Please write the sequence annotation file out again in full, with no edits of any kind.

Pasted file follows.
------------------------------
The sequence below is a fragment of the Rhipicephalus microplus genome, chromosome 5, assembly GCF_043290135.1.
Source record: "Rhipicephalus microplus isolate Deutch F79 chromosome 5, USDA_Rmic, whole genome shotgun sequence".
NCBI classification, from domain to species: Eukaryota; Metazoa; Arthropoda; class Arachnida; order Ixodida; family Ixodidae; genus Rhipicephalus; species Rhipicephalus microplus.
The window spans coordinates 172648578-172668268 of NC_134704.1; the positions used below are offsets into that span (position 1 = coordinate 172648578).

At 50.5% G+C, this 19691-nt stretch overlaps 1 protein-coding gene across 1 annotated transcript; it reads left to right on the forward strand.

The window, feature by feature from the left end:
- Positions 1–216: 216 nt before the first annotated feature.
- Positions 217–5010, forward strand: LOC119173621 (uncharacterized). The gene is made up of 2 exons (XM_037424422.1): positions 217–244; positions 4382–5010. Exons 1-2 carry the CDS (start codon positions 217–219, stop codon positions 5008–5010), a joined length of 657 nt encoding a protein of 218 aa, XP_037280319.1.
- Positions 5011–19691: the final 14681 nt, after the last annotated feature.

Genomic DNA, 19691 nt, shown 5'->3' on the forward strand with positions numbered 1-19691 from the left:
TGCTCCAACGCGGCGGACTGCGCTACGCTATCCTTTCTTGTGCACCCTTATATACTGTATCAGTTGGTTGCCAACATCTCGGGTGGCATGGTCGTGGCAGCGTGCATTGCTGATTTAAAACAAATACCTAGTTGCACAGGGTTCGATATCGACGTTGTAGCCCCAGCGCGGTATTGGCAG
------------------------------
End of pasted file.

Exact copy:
The sequence below is a fragment of the Rhipicephalus microplus genome, chromosome 5, assembly GCF_043290135.1.
Source record: "Rhipicephalus microplus isolate Deutch F79 chromosome 5, USDA_Rmic, whole genome shotgun sequence".
NCBI classification, from domain to species: Eukaryota; Metazoa; Arthropoda; class Arachnida; order Ixodida; family Ixodidae; genus Rhipicephalus; species Rhipicephalus microplus.
The window spans coordinates 172648578-172668268 of NC_134704.1; the positions used below are offsets into that span (position 1 = coordinate 172648578).

At 50.5% G+C, this 19691-nt stretch overlaps 1 protein-coding gene across 1 annotated transcript; it reads left to right on the forward strand.

The window, feature by feature from the left end:
- Positions 1–216: 216 nt before the first annotated feature.
- Positions 217–5010, forward strand: LOC119173621 (uncharacterized). The gene is made up of 2 exons (XM_037424422.1): positions 217–244; positions 4382–5010. Exons 1-2 carry the CDS (start codon positions 217–219, stop codon positions 5008–5010), a joined length of 657 nt encoding a protein of 218 aa, XP_037280319.1.
- Positions 5011–19691: the final 14681 nt, after the last annotated feature.

Genomic DNA, 19691 nt, shown 5'->3' on the forward strand with positions numbered 1-19691 from the left:
TGCTCCAACGCGGCGGACTGCGCTACGCTATCCTTTCTTGTGCACCCTTATATACTGTATCAGTTGGTTGCCAACATCTCGGGTGGCATGGTCGTGGCAGCGTGCATTGCTGATTTAAAACAAATACCTAGTTGCACAGGGTTCGATATCGACGTTGTAGCCCCAGCGCGGTATTGGCAG